Stepping down at the company’s annual meeting next month are Gabriel Urwitz, Peter Sjöstrand, Allen Han, and Dr Yuelong Huang.
Thanking them, chairman Dr Mike Sinclair said: “As valued board members, they have helped Advanced Oncotherapy to progress to a leading position as a technology disruptor in proton therapy, and we wish them all the best in their future endeavours.”
The slimmed-down board will consist of three executive members and five non-executive directors.
AVO is a developer of next-generation proton therapy systems for cancer treatment.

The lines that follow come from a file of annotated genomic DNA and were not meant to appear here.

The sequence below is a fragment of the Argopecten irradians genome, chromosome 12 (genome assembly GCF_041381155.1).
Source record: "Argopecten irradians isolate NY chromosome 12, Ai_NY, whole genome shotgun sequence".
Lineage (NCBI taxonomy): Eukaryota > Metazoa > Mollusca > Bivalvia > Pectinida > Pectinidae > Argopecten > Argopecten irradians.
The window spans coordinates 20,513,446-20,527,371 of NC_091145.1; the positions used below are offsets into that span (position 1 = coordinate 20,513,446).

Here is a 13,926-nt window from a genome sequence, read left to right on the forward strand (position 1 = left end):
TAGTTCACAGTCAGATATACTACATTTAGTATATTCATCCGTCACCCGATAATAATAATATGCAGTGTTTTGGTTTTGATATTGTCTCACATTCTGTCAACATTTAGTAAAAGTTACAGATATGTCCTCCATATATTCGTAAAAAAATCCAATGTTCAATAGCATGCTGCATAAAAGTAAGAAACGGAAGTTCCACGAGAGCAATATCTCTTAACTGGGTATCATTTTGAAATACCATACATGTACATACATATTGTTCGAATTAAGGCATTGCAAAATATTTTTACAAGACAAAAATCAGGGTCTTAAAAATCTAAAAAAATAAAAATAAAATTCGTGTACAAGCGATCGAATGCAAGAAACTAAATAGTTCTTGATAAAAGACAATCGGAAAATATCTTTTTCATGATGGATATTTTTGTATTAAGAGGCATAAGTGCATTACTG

The technology is based on work by ADAM, which AVO bought in 2013 from CERN – the European particle physics lab that built the Hadron collider.
The major plus point of proton therapy is that it can pinpoint tumours more precisely, which means less damage to surrounding healthy tissues.
Proton therapy facilities have traditionally been pricey and large, requiring a space the size of a football pitch to run.
But AVO thinks it has solved that problem, and LIGHT is being built to fit in the basement of a townhouse in Harley Street, central London.
Its modular design, lighter weight and better proton efficiency also help to keep costs down, which should open proton therapy up to many more patients.
The first patient is expected to be treated at Harley Street next year.